So now Doral, Unindicted Co-conspirator Bottomless Pinocchio’s failing resort, is back in the news along with plenty of pictures and a repair bill. In his own words- “What A Dump!”

It looks dingy and run down. It has 10 pools none of which have been inspected in over 12 months and then there are the notorious bedbugs. There are problems with the food service too, of course if you get your meals from McDonald’s (which actually gets visited by the Health Department once in a while) or incinerate your steaks to shoe leather that may not matter to you so much.

Did I say ick?

So Unindicted Co-conspirator Bottomless Pinocchio will tap the Treasury for repairs (highly illegal but in the grand scheme it falls in the rounds) and slap a fresh coat of paint on his White Elephant and we’ll all pretend everything is normal.

Pondering the Pundits

Pondering the Pundits” is an Open Thread. It is a selection of editorials and opinions from> around the news medium and the internet blogs. The intent is to provide a forum for your reactions and opinions, not just to the opinions presented, but to what ever you find important.

Thanks to ek hornbeck, click on the link and you can access all the past “Pondering the Pundits”.

Follow us on Twitter @StarsHollowGzt

William H. McRaven: Our Republic Is Under Attack From the President

If President Trump doesn’t demonstrate the leadership that America needs, then it is time for a new person in the Oval Office.

Last week I attended two memorable events that reminded me why we care so very much about this nation and also why our future may be in peril.

The first was a change of command ceremony for a storied Army unit in which one general officer passed authority to another. The second event was an annual gala for the Office of Strategic Services (O.S.S.) Society that recognizes past and present members of the intelligence and Special Operations community for their heroism and sacrifice to the nation. What struck me was the stark contrast between the words and deeds heralded at those events — and the words and deeds emanating from the White House. [..]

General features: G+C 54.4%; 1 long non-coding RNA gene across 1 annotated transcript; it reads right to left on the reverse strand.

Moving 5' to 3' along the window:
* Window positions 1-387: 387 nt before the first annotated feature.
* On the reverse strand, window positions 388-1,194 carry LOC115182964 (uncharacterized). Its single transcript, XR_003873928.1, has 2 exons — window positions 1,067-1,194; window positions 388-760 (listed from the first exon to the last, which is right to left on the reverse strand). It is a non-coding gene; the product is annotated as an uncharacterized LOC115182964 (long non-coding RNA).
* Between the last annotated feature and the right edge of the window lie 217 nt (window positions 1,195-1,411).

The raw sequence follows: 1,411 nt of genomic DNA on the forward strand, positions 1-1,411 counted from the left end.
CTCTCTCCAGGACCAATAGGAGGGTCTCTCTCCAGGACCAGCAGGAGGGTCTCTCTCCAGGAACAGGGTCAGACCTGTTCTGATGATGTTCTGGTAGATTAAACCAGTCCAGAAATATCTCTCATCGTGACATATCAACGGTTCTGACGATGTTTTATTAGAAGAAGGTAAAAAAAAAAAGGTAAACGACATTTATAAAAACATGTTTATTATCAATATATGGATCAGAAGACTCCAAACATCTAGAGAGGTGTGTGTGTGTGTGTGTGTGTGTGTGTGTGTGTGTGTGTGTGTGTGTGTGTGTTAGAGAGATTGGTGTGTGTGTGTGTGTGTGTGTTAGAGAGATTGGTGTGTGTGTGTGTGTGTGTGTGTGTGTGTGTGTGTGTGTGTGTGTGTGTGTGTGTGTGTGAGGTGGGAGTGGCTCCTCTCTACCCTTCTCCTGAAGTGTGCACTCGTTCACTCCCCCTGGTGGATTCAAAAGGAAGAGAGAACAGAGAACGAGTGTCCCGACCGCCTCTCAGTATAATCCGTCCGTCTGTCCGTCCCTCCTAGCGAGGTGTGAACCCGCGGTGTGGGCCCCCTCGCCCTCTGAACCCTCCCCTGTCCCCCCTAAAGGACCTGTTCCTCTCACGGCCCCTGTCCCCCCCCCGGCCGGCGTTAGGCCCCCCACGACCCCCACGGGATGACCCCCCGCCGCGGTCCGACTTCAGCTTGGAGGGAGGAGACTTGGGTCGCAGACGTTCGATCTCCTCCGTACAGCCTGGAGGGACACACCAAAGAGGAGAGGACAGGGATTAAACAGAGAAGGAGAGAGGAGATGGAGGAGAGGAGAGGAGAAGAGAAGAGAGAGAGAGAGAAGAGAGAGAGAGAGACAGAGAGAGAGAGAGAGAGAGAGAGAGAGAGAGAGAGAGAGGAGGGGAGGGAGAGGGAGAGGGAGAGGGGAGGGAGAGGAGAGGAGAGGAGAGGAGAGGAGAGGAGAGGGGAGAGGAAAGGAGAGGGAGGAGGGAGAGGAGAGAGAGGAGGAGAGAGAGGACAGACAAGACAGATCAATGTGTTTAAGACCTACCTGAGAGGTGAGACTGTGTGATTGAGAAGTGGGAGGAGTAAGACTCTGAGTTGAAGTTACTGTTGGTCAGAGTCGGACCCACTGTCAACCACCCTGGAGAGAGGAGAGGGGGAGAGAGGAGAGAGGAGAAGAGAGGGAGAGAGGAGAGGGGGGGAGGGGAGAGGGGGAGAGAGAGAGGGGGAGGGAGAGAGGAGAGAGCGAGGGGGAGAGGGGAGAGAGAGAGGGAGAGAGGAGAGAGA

These men and women, of all political persuasions, have seen the assaults on our institutions: on the intelligence and law enforcement community, the State Department and the press. They have seen our leaders stand beside despots and strongmen, preferring their government narrative to our own. They have seen us abandon our allies and have heard the shouts of betrayal from the battlefield. As I stood on the parade field at Fort Bragg, one retired four-star general, grabbed my arm, shook me and shouted, “I don’t like the Democrats, but Trump is destroying the Republic!”

Those words echoed with me throughout the week. It is easy to destroy an organization if you have no appreciation for what makes that organization great. We are not the most powerful nation in the world because of our aircraft carriers, our economy, or our seat at the United Nations Security Council. We are the most powerful nation in the world because we try to be the good guys. We are the most powerful nation in the world because our ideals of universal freedom and equality have been backed up by our belief that we were champions of justice, the protectors of the less fortunate.

Paul Krugman: Democrats, Avoid the Robot Rabbit Hole